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Similaire à 2205 - System of Rice Intensification in Indonesia - Research, Adoption, and Opportunities(20)

Plus de SRI-Rice, Dept. of Global Development, CALS, Cornell University(20)


2205 - System of Rice Intensification in Indonesia - Research, Adoption, and Opportunities

  1. System of Rice Intensification in Indonesia: research, adoption, and opportunities Febri Doni and Rizky Riscahya Pratama Syamsuri Universitas Padjadjaran/ Indonesian SRI Research and Innovation Network System of Crop Intensification (ICSCI 2022) for Climate Smart Livelihood and Nutritional Security, ICAR – IIRR, Hyderabad, Telangana, India, 12-14 December 2022
  2. Rice is the most important crop in the world in terms of total developing world production and the number of consumers (2.5 billion) dependent on it as their staple food.
  3. Rice is the staple food of South East Asia (Including Indonesia) that are associated to specific local customs, folk wisdom, literature and hence belief system. Paddy planting communities play an integral part in the expressions of belief, development and social harmony
  4. Introduction to rice production STAGNANT INCREASED
  5. Excessive large scale-agriculture takes away from smallholder (family based) access to land, water and seeds. Land bought over, contaminated water, seeds not own by farmers
  6. Changing Climate caused the decreased of arable land and thus food production. Man-made or a naturally occurring cyclical events
  7. Pest and diseases
  8. We need a new approach
  9. What is SRI? The System of Rice Intensification (SRI) is a synergistic management methodology for planting and growing rice that involves: • Providing healthier growing conditions for plants by minimizing competition among them through single planting and wider spacing of seedlings • Providing conditions for healthier soil and soil biota by (a) supplying them with organic amendments, (b) aerating the soil as part of weeding, and (c) managing water carefully to avoid both flooding and water stress.
  10. SRI vs. Conventional methods SRI Methods Mostly aerobic unsaturated soil Organic matter as fertilizer for soil enhancement Mechanical weeding, IPM and soil aeration Conventional Methods Continuous flooding Use of chemical fertilizer Herbicide use
  11. SRI vs. Conventional methods SRI Non-SRI SRI Non-SRI SRI Non-SRI Lodging from storm damage Darker green color, more chloro- phyll and more photosynthesis
  12. SRI Conventional SRI Conventional Conventional SRI SRI Methods enhance rice agronomic and physiological potency
  13. Previous research on how SRI method increases rice growth and yield focuses on G x E
  14. SRI in Indonesia
  15. The Spread of SRI in Indonesia • SRI was introduced in 1997 to Ministry of Agriculture, Indonesia by Prof. Norman Uphoff. • Encouraged by Prof. Uphoff presentation, Indonesian Agency for Agricultural Research and Development started to evaluate SRI in Indonesia.
  16. SRI evaluations were started by the Indonesian Agency for Agricultural Research and Development (IAARD) in 1999 at its rice research station at Sukamandi, with a yield of 6.2 t/ha the first season, and up to 9 t/ha in the next season.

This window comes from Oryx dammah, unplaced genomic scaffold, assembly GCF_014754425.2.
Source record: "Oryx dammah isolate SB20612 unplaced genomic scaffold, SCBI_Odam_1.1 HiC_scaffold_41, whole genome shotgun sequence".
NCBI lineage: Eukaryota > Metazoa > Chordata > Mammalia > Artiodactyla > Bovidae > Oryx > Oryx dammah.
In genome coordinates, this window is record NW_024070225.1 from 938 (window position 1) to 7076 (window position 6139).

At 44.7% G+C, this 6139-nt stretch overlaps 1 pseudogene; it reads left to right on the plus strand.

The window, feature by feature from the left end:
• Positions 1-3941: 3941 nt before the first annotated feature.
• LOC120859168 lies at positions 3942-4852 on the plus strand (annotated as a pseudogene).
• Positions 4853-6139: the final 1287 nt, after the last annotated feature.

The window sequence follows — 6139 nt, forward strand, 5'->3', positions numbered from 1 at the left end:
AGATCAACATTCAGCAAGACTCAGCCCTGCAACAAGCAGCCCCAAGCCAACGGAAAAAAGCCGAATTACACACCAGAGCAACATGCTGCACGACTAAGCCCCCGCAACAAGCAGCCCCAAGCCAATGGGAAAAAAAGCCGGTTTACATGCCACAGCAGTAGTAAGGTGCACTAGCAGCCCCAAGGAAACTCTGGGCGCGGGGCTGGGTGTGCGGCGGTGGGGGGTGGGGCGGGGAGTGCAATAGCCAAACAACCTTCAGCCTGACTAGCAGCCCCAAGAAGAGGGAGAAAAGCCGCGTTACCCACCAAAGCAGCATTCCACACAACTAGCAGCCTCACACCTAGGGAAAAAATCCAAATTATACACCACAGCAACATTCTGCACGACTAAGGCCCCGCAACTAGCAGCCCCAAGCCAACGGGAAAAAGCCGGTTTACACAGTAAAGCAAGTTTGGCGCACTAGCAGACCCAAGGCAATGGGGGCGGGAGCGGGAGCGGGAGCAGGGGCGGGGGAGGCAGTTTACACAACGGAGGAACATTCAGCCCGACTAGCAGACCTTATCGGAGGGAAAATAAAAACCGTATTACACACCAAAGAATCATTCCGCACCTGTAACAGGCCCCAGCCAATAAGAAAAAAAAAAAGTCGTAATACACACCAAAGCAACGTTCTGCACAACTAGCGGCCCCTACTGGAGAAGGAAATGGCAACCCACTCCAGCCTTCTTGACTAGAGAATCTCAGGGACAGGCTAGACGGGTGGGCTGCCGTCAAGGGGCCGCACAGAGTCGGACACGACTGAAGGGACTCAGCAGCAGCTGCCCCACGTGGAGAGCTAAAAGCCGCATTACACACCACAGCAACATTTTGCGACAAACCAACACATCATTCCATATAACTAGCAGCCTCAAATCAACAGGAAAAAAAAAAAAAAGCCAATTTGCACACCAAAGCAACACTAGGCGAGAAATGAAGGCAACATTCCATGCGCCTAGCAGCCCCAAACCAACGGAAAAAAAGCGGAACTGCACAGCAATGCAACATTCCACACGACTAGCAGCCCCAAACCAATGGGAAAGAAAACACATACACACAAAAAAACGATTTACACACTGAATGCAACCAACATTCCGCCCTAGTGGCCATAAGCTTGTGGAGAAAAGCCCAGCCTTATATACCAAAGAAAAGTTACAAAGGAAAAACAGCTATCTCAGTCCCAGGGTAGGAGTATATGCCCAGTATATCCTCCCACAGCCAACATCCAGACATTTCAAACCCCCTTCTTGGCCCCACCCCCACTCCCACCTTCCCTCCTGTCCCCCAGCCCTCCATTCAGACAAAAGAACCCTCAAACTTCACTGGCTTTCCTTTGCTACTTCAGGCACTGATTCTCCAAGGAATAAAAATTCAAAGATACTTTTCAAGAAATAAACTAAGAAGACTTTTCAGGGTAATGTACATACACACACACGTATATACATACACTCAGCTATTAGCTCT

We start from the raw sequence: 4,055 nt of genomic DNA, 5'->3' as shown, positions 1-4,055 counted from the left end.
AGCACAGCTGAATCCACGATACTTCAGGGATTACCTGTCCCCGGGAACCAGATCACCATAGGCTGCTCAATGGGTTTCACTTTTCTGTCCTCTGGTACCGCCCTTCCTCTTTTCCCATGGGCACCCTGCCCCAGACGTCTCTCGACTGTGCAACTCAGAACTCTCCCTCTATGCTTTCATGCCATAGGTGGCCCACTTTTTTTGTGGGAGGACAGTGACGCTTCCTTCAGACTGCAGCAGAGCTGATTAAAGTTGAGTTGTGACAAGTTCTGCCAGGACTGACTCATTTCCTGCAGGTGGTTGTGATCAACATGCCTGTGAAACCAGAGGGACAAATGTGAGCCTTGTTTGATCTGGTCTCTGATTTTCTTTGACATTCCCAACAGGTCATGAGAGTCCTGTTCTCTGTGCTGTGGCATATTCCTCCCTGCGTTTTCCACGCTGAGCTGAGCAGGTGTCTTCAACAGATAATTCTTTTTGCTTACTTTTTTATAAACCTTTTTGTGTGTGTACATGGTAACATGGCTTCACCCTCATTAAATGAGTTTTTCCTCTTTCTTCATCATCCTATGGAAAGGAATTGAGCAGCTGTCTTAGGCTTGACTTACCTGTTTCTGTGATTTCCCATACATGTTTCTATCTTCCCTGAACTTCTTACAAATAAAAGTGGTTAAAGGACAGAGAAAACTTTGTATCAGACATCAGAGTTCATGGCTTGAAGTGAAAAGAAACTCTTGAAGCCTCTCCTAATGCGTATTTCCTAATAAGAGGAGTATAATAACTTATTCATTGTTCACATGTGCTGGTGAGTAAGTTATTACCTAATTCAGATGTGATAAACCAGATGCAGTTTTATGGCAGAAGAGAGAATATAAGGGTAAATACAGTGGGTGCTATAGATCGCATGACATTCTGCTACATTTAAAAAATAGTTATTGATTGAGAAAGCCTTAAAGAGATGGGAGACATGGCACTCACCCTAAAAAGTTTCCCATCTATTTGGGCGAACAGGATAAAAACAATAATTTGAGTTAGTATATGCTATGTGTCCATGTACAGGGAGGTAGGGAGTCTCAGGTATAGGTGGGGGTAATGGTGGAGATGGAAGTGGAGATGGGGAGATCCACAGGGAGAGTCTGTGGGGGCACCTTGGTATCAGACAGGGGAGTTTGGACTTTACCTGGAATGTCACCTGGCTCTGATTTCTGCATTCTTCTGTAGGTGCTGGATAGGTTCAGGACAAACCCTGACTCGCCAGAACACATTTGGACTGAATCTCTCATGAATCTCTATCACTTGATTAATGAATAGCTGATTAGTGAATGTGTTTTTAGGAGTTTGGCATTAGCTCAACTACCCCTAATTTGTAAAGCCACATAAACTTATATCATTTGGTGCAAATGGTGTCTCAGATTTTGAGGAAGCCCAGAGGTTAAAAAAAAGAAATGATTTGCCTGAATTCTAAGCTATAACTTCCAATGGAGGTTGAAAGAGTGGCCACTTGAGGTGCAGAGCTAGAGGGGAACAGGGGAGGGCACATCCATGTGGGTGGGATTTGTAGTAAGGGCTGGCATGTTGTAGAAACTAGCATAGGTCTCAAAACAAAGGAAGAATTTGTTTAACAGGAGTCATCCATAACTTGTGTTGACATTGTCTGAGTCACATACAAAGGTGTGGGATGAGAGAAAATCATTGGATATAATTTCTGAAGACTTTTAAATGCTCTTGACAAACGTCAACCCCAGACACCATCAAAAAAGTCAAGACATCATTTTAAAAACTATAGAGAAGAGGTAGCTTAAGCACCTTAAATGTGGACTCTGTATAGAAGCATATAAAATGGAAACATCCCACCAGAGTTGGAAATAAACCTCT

17. The Indonesian IPM program began evaluating SRI in 2000. Farmer Field School participants in Ciamis evaluated SRI methods in 2001 and got a 52% increase in yield. A series of four workshops held in January 2003 with Farmer Field School participants across Java found that SRI methods were averaging 9.25 t/ha.
  18. Several International NGOs Begin Promoting SRI Methods in 2002 Adventist Development and Relief Agency (ADRA), a major international NGO working in West Timor with USAID funding. Farmer SRI plots averaged 11.7 t/ha compared to the conventional comparison yield of 4.4 t/ha.
  19. From 2005 to 2006, SRI promotion was centred in Java and Eastern Indonesia
  20. Presiding at an 'SRI Harvest Festival' in Cianjur district, West Java, on July 30, 2007. President Susilo Bambang Yudhoyono made a strong statement of support for the spread of SRI within Indonesia and even the world, citing concerns about environmental quality and climate change as well as meeting the food requirements of a still-growing population.
  21. SRI spread in Morowali, South Sulawesi
  22. >100,000 ha rice fields are converted into SRI in Morowali
  23. SRI is spread across Indonesia
  24. SRI is adopted by million of farmers in Indonesia
  25. SRI research in Indonesia
  26. 0 10 20 30 40 50 60 2006 2007 2008 2009 2010 2011 2012 2013 2014 2015 2016 2017 2018 2019 2020 2021 2022 Number articles by year SRI research items published by Indonesian researchers
  27. 0% 5% 10% 15% 20% Water Management Weed Management Nutrient Management Soil Biota Adoption Review Economi Evaluation Plant Density Policy Variety Trial Climate Change Mitigation SRI main research topics
  28. 94 258 Journal Indexing Scopus Non-Scopus SRI published items indexed by Scopus Need improvement in term of QUALITY
  29. What’s next?
  30. Challenges While the numerous trainings and meetings by NGO’s and individuals have helped SRI to spread in Indonesia, it demands stronger understanding and support from the government sector. Problems Face by SRI farmers: • Rice policies which always change • Inadequate infrastructure – economic and administrative • Post-harvest and market challenges facing small-scale rice farmers remain the main obstruction to SRI spread. • The main obstacle is to get farmers to unlearn conventional rice farming and to appreciate SRI approaches that has proven productivity records.
  31. Our Efforts IndoSRInet: Indonesian SRI Research and Innovation Network